The Top Toddler Playdate Tips

kids at lemonade stand

Those first toddler playdates can be so sweet (for kids and parents). What's not so sweet is when the fun suddenly morphs into a toddler tantrum and a fight over toys. Here, some must-know parenting advice to ensure that toddler play during playdates is as fun-filled and stress-free as possible for everyone involved.

When to schedule your first toddler playdate

Your child probably won’t start truly interacting with other kids until age 3. (Before this, you may find that toddlers sit side by side during playdates and do not actually engage with each other -- which is called parallel play.) Signs that your child is ready to play with a friend include being more aware of other people’s feelings (asking why another child is sad, for example) and showing curiosity about what her neighbor is doing or playing with. Keep in mind that at this age, your child probably hasn’t yet mastered the idea of cooperation and doesn’t have enough vocabulary to explain her frustrations. This means you should be ready to do damage control if tempers start to get out of hand during toddler play.

How to prepare for a playdate

Start by reaching out to the other's child's parents and setting some mutual goals for toddler play. Agreeing to keep the playdate short will help ease the frustrations that result when kids are overly tired or stimulated. Once you’ve scheduled the playdate, give your tot a heads-up. Tell her that Sally is coming over to play and that she’ll need to share her toys. Let her choose some special toys that can be put away, and not shared, during the playdate. Practice how to be a good friend by taking turns and sharing toys with your child -- it will help her understand these expectations.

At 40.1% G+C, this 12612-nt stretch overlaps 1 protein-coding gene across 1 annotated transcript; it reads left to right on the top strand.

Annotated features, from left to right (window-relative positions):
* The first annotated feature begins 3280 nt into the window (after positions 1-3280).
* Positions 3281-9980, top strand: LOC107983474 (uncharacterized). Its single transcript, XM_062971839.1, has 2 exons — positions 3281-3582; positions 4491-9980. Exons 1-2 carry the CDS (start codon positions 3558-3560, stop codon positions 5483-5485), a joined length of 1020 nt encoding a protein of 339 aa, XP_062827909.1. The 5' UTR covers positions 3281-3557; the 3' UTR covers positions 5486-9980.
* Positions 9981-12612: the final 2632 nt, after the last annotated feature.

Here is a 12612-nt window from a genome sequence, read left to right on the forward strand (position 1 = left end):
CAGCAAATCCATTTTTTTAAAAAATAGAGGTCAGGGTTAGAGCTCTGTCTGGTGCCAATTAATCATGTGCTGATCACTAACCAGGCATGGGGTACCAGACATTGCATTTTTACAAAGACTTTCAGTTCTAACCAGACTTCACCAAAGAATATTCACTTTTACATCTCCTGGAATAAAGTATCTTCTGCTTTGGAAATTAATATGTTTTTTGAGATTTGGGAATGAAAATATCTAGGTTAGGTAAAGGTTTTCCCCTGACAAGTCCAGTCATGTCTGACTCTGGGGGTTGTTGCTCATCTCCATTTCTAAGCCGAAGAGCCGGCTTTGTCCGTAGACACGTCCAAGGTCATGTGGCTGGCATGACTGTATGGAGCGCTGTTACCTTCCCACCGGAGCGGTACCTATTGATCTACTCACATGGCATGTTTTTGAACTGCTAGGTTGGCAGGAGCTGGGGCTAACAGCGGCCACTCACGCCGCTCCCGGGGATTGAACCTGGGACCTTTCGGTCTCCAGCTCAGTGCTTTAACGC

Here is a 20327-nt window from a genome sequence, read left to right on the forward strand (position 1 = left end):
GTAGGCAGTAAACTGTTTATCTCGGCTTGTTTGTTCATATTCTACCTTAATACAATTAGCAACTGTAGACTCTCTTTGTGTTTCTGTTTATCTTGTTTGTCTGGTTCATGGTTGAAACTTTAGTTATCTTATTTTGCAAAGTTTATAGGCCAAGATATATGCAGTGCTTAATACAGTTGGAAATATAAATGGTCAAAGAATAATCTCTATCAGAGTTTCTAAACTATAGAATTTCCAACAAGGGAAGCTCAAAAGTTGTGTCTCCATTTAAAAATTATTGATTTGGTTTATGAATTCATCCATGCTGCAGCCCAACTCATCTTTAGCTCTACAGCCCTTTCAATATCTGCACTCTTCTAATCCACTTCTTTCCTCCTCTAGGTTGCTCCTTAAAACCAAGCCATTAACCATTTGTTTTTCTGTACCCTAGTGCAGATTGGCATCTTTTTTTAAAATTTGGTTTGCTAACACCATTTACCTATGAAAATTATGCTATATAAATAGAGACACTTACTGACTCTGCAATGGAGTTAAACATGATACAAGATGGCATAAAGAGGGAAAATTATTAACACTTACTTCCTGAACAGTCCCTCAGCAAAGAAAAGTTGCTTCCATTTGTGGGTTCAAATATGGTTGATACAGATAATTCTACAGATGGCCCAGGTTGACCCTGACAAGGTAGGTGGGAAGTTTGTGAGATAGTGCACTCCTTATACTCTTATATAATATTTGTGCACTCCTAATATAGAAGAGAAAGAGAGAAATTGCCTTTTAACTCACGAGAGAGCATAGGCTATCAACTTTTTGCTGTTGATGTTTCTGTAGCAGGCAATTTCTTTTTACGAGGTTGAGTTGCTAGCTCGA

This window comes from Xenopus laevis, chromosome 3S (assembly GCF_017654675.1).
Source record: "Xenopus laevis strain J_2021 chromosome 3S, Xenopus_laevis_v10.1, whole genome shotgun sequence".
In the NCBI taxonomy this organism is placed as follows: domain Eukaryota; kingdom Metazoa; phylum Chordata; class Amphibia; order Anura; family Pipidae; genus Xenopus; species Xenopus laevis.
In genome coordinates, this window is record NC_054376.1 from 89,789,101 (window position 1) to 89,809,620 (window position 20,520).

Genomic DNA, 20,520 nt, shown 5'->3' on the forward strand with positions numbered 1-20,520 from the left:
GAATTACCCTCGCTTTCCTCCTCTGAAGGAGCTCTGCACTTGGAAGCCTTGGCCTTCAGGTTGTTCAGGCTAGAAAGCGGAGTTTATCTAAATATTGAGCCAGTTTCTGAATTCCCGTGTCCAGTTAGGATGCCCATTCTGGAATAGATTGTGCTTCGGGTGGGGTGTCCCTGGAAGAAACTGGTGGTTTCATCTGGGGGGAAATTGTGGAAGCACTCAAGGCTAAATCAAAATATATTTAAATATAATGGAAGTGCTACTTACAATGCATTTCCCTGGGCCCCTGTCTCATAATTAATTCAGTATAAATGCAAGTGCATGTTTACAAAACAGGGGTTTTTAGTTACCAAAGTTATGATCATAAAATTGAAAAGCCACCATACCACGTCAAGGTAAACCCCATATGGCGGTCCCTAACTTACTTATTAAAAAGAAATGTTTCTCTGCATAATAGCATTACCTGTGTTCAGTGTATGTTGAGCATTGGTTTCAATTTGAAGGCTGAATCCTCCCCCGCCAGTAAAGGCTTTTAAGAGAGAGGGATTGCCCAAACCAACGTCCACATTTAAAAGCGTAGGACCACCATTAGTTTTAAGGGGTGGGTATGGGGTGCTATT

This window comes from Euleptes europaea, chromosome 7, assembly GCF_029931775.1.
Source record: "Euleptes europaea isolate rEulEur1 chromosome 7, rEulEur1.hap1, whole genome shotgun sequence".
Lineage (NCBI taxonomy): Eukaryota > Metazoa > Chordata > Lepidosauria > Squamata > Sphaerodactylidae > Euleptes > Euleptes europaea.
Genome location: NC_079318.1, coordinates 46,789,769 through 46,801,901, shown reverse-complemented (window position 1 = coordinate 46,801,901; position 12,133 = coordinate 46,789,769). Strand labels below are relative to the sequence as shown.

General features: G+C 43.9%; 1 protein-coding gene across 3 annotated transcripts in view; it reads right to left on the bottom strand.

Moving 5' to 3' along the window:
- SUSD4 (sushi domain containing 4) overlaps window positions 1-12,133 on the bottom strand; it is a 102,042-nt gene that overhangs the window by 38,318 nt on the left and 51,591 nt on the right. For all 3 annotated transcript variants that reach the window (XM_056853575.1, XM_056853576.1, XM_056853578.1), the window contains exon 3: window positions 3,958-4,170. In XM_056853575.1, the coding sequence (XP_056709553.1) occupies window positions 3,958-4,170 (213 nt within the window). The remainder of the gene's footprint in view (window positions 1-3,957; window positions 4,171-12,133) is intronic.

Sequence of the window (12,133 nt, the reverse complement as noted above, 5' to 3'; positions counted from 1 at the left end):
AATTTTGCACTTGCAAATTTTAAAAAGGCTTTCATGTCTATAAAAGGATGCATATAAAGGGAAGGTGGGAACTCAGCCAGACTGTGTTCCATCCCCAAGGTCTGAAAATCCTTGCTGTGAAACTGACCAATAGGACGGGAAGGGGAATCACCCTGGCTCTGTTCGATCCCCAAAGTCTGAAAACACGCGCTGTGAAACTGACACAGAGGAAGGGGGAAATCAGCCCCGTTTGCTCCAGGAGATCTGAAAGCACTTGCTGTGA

What to do during the playdate

Once you’ve completed all your preparations, you’re ready for the big day! You'll want to stay in the room during the first playdate, but you don’t want to be overly engaged. Your job is not to direct toddler play but to be readily available if needed. If things do become heated, feel free to dive in. A simple explanation can work wonders: “Sally hasn’t had a chance to play with the doll yet. How about we set a timer for you to play with it for three more minutes, then you can give it to Sally.”

Keep in mind that there’s no such thing as a perfect playdate. Whether toddler play ends in hugs or tears, your child will still have gained valuable social skills that will set her up for future friendships.
by Amanda Nesbot